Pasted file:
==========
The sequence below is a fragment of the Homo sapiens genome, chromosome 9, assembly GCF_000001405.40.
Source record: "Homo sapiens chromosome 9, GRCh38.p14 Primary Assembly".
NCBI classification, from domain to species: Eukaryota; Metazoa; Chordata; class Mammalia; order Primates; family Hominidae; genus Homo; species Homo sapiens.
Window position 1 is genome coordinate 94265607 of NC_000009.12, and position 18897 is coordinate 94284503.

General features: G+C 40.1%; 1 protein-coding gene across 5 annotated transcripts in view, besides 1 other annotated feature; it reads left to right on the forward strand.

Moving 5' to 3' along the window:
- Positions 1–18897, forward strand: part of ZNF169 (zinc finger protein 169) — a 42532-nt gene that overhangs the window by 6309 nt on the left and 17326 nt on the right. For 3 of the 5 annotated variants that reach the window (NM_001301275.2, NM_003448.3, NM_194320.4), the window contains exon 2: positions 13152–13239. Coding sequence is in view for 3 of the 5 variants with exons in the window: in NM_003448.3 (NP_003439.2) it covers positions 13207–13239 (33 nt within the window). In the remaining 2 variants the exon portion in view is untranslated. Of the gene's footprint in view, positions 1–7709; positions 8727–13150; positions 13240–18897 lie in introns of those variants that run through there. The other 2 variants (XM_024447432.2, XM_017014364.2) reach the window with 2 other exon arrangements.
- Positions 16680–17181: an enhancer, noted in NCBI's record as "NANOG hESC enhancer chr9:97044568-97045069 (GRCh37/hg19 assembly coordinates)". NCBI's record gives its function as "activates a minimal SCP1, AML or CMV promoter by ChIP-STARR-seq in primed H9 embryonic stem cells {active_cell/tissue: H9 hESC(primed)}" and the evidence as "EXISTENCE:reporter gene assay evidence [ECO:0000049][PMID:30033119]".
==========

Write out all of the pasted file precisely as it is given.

The sequence below is a fragment of the Homo sapiens genome, chromosome 9, assembly GCF_000001405.40.
Source record: "Homo sapiens chromosome 9, GRCh38.p14 Primary Assembly".
NCBI classification, from domain to species: Eukaryota; Metazoa; Chordata; class Mammalia; order Primates; family Hominidae; genus Homo; species Homo sapiens.
Window position 1 is genome coordinate 94265607 of NC_000009.12, and position 18897 is coordinate 94284503.

General features: G+C 40.1%; 1 protein-coding gene across 5 annotated transcripts in view, besides 1 other annotated feature; it reads left to right on the forward strand.

Moving 5' to 3' along the window:
- Positions 1–18897, forward strand: part of ZNF169 (zinc finger protein 169) — a 42532-nt gene that overhangs the window by 6309 nt on the left and 17326 nt on the right. For 3 of the 5 annotated variants that reach the window (NM_001301275.2, NM_003448.3, NM_194320.4), the window contains exon 2: positions 13152–13239. Coding sequence is in view for 3 of the 5 variants with exons in the window: in NM_003448.3 (NP_003439.2) it covers positions 13207–13239 (33 nt within the window). In the remaining 2 variants the exon portion in view is untranslated. Of the gene's footprint in view, positions 1–7709; positions 8727–13150; positions 13240–18897 lie in introns of those variants that run through there. The other 2 variants (XM_024447432.2, XM_017014364.2) reach the window with 2 other exon arrangements.
- Positions 16680–17181: an enhancer, noted in NCBI's record as "NANOG hESC enhancer chr9:97044568-97045069 (GRCh37/hg19 assembly coordinates)". NCBI's record gives its function as "activates a minimal SCP1, AML or CMV promoter by ChIP-STARR-seq in primed H9 embryonic stem cells {active_cell/tissue: H9 hESC(primed)}" and the evidence as "EXISTENCE:reporter gene assay evidence [ECO:0000049][PMID:30033119]".